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They’re another language, indecipherable
randomly scattered gold dots on black paper.
They should be numbered so I can connect them,

make logical sense between this and that, hither and yon,
plus they’re always moving, one night here, another there
no matter how constant the north is supposed to be.

One three o’clock morning I’m wandering,
wandering and wondering about deep things, and lo!
I definitively identify Venus because it’s quite bright

and cheek-to-cheek with the moon, very cute,
then another midnight I’m wandering and wondering
and ho! I discern a dipper (big or little, not sure, no context),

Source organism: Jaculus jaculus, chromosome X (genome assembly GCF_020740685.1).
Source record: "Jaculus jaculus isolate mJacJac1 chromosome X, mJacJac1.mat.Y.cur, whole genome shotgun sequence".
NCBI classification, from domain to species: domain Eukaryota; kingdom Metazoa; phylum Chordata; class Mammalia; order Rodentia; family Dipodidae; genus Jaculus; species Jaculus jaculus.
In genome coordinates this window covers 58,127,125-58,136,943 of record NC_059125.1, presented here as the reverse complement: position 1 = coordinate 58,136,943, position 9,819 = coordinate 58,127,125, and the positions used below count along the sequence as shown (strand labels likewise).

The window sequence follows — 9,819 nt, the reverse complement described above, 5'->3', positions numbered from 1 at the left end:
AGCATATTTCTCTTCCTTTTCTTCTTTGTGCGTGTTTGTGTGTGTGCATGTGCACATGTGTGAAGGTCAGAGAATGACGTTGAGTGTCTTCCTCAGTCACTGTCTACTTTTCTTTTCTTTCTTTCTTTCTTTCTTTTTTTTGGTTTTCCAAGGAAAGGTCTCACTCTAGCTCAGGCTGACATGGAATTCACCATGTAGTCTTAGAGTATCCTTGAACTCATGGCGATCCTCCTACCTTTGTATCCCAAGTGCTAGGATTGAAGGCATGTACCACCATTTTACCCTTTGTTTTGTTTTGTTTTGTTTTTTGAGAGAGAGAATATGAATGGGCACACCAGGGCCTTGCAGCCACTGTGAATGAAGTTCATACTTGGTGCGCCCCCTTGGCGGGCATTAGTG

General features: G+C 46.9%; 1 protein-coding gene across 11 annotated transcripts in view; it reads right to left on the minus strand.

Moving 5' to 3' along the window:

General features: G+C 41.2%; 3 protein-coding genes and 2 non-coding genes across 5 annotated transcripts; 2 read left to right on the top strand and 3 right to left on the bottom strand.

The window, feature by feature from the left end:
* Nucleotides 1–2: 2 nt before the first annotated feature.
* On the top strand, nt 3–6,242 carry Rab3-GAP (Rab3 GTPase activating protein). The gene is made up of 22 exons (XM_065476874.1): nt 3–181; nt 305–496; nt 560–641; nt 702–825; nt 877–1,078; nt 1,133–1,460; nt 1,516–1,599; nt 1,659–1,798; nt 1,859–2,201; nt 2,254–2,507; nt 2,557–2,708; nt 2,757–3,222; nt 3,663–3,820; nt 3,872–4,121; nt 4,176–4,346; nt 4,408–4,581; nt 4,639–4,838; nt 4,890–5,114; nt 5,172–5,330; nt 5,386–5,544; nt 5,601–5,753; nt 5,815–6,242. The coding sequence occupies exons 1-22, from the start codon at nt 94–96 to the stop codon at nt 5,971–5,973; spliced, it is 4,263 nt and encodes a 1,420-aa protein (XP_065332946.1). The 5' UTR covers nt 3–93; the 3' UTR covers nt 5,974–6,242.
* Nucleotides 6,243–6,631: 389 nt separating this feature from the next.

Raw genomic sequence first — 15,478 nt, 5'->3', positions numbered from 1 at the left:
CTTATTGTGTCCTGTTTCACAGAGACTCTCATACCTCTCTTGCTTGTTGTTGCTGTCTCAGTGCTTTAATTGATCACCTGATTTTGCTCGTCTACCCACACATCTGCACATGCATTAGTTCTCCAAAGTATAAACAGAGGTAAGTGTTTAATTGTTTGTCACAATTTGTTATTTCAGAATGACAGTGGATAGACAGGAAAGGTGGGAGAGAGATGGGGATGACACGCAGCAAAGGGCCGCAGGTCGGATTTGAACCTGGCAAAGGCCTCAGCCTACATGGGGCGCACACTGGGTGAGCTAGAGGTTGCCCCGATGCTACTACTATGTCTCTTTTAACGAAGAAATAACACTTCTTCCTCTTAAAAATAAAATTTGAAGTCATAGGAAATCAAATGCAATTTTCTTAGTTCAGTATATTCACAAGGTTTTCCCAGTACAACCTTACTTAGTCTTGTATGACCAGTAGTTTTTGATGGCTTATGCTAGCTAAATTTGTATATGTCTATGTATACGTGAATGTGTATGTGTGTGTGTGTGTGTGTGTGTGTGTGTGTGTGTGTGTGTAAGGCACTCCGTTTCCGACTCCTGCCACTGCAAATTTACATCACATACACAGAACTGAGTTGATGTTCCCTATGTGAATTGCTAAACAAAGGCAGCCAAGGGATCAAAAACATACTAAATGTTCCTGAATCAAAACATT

suddenly it dawns on me why they’re called dippers:
in the suburbs we call them pans, as in big pans or little pans.
I’m finally getting the hang of this astronomical language

but maybe that should worry me: why now,
this late in the game, am I able to visualize Orion,
though to me he looks like an archer or even a violinist,

both with their bows, and just then a lush wind
blows through the trees, music like a pillow of strings,
and a dog barks in the distance. A beckoning

or possibly an augury. I’m still working on the translation.

Barry Peters and his wife, the writer Maureen Sherbondy, live in Durham, North Carolina. He teaches in Raleigh. Publications (some forthcoming) include The American Journal of Poetry, Baltimore Review, Barren, Best New Poets 2018, The National Poetry Review, New Ohio Review, Parhelion, Poetry East, Rattle, The Southampton Review, and South Florida Poetry Journal.


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